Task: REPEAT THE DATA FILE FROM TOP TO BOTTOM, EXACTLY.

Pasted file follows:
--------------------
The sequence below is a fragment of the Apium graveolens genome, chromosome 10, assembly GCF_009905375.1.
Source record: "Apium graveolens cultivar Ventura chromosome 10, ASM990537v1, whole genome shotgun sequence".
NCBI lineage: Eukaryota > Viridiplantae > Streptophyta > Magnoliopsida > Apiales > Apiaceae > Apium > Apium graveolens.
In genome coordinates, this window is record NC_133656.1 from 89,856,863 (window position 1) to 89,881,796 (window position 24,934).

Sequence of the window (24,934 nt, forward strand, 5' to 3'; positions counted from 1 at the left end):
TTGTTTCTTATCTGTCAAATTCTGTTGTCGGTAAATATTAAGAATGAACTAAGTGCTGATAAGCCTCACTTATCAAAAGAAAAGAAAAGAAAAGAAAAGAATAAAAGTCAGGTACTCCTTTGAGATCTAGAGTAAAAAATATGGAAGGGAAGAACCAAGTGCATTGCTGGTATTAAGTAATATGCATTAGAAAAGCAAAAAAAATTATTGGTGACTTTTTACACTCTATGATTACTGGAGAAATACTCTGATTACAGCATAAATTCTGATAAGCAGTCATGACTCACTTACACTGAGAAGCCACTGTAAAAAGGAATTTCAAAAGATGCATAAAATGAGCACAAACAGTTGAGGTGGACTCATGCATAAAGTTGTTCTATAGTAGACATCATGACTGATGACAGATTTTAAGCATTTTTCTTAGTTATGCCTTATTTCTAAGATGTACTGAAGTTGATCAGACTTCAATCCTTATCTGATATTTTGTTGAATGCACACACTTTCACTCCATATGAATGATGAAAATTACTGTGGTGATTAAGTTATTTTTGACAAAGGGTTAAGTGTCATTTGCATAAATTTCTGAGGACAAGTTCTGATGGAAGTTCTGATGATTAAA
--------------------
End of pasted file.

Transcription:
The sequence below is a fragment of the Apium graveolens genome, chromosome 10, assembly GCF_009905375.1.
Source record: "Apium graveolens cultivar Ventura chromosome 10, ASM990537v1, whole genome shotgun sequence".
NCBI lineage: Eukaryota > Viridiplantae > Streptophyta > Magnoliopsida > Apiales > Apiaceae > Apium > Apium graveolens.
In genome coordinates, this window is record NC_133656.1 from 89,856,863 (window position 1) to 89,881,796 (window position 24,934).

Sequence of the window (24,934 nt, forward strand, 5' to 3'; positions counted from 1 at the left end):
TTGTTTCTTATCTGTCAAATTCTGTTGTCGGTAAATATTAAGAATGAACTAAGTGCTGATAAGCCTCACTTATCAAAAGAAAAGAAAAGAAAAGAAAAGAATAAAAGTCAGGTACTCCTTTGAGATCTAGAGTAAAAAATATGGAAGGGAAGAACCAAGTGCATTGCTGGTATTAAGTAATATGCATTAGAAAAGCAAAAAAAATTATTGGTGACTTTTTACACTCTATGATTACTGGAGAAATACTCTGATTACAGCATAAATTCTGATAAGCAGTCATGACTCACTTACACTGAGAAGCCACTGTAAAAAGGAATTTCAAAAGATGCATAAAATGAGCACAAACAGTTGAGGTGGACTCATGCATAAAGTTGTTCTATAGTAGACATCATGACTGATGACAGATTTTAAGCATTTTTCTTAGTTATGCCTTATTTCTAAGATGTACTGAAGTTGATCAGACTTCAATCCTTATCTGATATTTTGTTGAATGCACACACTTTCACTCCATATGAATGATGAAAATTACTGTGGTGATTAAGTTATTTTTGACAAAGGGTTAAGTGTCATTTGCATAAATTTCTGAGGACAAGTTCTGATGGAAGTTCTGATGATTAAA